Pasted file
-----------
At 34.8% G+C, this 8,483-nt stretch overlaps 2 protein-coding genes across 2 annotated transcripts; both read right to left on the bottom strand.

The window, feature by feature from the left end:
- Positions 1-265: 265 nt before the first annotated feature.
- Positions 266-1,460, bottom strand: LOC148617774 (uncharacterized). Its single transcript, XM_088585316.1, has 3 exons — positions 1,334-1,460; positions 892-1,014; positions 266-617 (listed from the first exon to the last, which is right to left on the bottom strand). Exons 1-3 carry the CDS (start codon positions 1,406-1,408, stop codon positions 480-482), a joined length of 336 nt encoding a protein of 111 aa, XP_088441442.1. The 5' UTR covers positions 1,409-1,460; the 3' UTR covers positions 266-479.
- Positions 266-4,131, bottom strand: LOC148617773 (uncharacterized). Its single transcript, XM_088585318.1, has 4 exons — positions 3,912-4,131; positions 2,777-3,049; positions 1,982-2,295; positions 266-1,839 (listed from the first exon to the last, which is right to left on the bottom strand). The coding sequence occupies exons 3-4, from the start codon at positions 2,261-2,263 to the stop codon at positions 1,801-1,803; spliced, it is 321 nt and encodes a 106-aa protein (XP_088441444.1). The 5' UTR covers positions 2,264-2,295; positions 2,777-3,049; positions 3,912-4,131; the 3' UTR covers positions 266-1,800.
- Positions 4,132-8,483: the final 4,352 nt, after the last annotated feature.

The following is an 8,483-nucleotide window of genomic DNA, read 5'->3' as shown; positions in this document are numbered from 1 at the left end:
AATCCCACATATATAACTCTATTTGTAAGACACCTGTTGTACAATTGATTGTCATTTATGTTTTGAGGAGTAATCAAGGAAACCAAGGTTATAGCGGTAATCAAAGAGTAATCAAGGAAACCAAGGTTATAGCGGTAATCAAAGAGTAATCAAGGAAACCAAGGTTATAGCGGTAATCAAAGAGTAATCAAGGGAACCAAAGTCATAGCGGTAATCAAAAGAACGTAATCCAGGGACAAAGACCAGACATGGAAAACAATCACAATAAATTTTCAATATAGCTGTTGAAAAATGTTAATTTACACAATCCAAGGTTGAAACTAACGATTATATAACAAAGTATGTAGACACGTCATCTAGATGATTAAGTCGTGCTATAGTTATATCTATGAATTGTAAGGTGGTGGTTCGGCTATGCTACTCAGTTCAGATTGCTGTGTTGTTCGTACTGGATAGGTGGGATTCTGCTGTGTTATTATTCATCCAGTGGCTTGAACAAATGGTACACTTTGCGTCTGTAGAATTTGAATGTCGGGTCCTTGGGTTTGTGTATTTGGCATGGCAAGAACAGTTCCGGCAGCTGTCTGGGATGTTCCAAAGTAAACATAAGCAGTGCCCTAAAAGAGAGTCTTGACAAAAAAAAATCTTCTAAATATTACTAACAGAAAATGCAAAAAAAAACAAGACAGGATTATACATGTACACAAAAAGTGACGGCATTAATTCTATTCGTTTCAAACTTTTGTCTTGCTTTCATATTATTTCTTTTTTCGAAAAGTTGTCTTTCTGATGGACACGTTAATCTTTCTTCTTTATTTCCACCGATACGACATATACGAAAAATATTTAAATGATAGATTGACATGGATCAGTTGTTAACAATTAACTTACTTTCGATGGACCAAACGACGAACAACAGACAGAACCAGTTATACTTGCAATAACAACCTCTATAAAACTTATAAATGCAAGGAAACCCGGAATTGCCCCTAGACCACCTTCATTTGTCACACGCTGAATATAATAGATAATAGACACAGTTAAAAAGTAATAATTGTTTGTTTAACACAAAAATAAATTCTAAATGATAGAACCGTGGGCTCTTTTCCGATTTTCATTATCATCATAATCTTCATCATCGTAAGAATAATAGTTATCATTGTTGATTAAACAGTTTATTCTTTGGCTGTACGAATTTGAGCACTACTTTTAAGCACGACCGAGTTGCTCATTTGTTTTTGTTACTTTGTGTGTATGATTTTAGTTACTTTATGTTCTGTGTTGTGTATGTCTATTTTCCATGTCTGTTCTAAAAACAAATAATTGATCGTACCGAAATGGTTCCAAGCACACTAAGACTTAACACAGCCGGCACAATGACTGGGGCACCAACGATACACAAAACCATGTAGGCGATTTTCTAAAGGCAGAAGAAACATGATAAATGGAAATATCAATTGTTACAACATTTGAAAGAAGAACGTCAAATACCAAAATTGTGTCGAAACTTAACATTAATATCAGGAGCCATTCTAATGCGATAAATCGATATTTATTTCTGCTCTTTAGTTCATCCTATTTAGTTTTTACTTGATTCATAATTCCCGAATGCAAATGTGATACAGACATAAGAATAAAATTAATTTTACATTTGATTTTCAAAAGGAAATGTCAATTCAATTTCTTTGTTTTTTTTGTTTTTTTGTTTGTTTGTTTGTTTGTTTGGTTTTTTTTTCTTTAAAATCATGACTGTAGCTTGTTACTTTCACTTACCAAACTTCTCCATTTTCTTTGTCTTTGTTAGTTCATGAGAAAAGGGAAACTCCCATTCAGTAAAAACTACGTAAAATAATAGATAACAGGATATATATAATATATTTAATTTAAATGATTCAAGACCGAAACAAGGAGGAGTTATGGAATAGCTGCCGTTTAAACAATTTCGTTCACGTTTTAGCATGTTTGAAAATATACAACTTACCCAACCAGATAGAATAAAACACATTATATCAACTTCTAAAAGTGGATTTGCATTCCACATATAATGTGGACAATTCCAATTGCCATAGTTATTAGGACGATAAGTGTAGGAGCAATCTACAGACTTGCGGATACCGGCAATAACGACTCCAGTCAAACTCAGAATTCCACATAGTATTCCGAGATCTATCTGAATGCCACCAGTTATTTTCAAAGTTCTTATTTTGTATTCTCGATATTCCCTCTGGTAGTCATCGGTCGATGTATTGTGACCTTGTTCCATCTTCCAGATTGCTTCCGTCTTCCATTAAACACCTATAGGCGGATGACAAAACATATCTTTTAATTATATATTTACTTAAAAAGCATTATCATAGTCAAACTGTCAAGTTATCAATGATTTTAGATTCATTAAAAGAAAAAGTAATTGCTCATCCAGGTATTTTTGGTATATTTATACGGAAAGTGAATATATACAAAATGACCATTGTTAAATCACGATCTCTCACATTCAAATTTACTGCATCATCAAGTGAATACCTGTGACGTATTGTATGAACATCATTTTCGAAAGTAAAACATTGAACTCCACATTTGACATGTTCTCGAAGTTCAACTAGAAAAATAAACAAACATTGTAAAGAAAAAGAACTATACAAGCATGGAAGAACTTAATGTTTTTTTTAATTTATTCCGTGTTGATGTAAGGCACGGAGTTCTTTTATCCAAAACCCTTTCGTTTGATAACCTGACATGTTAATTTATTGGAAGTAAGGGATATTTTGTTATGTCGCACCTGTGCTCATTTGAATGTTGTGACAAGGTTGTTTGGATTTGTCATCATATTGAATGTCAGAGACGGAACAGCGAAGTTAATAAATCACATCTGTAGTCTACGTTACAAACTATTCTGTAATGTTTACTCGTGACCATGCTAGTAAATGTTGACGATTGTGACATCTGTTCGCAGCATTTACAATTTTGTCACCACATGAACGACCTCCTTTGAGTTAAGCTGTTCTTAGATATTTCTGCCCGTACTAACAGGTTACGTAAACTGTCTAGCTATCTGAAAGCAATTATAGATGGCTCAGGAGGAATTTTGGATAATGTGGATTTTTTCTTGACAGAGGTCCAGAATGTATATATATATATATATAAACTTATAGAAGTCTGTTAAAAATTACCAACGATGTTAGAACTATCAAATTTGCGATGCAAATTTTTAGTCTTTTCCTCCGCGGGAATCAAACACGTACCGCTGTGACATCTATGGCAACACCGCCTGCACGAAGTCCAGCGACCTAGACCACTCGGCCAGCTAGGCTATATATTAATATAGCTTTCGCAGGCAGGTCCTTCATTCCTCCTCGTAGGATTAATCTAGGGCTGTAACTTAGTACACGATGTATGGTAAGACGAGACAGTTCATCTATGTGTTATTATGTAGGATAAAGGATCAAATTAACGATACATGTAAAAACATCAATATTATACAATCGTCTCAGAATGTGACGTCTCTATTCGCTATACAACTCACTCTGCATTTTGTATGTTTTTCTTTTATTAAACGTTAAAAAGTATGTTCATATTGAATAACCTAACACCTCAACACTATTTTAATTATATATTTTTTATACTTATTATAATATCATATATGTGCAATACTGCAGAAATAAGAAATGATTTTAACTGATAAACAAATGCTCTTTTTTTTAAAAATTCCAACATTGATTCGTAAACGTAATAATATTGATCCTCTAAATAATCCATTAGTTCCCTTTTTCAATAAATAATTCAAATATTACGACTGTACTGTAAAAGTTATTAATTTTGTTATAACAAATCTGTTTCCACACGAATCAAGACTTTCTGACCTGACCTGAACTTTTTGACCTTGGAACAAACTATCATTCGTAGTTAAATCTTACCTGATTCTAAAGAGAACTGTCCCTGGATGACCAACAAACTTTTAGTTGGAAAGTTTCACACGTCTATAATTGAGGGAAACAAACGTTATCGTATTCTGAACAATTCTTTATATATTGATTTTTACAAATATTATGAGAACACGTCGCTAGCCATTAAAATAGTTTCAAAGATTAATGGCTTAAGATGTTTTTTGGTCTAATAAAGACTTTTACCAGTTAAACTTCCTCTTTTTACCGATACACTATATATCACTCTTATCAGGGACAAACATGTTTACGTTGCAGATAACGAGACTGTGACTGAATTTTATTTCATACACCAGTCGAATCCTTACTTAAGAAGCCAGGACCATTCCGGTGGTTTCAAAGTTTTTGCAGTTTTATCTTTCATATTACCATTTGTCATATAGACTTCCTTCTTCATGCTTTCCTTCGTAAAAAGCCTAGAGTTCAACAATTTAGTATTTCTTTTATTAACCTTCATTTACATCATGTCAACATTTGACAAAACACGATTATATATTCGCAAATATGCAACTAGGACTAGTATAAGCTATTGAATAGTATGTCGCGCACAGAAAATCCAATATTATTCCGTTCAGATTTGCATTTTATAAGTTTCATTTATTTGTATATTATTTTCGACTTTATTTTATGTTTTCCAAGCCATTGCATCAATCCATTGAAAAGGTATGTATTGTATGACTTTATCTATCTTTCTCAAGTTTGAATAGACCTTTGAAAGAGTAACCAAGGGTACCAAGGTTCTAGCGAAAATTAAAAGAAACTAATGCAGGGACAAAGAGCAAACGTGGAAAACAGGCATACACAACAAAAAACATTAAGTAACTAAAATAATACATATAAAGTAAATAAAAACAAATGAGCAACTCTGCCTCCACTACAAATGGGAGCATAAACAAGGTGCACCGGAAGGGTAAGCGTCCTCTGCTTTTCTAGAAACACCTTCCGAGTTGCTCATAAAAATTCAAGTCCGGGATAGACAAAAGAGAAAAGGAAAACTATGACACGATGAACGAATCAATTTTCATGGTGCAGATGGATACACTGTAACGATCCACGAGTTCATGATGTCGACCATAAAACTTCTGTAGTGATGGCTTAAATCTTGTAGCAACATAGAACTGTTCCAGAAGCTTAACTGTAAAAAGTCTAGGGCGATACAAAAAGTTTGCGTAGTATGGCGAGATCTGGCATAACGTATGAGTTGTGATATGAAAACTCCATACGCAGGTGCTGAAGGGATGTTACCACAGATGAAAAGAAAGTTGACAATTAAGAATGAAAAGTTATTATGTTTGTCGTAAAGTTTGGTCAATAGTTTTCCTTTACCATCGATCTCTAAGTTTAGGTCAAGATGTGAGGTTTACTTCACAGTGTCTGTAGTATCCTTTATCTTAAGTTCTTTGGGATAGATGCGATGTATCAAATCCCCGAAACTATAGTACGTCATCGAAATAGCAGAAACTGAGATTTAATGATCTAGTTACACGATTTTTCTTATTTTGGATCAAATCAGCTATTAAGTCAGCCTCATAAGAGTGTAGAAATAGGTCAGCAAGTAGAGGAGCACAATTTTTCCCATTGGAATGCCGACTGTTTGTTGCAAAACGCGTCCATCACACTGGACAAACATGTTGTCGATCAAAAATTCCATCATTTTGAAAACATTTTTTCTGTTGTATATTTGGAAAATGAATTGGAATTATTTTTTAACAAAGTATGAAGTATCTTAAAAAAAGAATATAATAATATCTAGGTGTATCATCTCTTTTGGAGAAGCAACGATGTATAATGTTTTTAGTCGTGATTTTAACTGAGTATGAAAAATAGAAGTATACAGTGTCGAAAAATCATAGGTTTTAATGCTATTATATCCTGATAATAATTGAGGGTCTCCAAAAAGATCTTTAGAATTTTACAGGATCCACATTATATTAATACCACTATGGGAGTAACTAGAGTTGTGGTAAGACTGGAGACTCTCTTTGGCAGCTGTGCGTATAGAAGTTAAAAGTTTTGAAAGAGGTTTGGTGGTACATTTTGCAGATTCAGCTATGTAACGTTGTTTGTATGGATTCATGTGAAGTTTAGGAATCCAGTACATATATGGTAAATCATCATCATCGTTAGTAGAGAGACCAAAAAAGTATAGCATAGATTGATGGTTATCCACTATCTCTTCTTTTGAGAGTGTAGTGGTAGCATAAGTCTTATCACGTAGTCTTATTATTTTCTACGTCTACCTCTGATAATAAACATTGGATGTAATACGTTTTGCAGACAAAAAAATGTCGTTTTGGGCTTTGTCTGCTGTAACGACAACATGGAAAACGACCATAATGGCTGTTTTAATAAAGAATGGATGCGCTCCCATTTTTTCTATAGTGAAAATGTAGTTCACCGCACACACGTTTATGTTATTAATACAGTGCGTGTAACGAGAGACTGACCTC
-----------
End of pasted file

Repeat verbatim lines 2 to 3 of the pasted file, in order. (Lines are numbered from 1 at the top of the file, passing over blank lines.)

The window, feature by feature from the left end:
- Positions 1-265: 265 nt before the first annotated feature.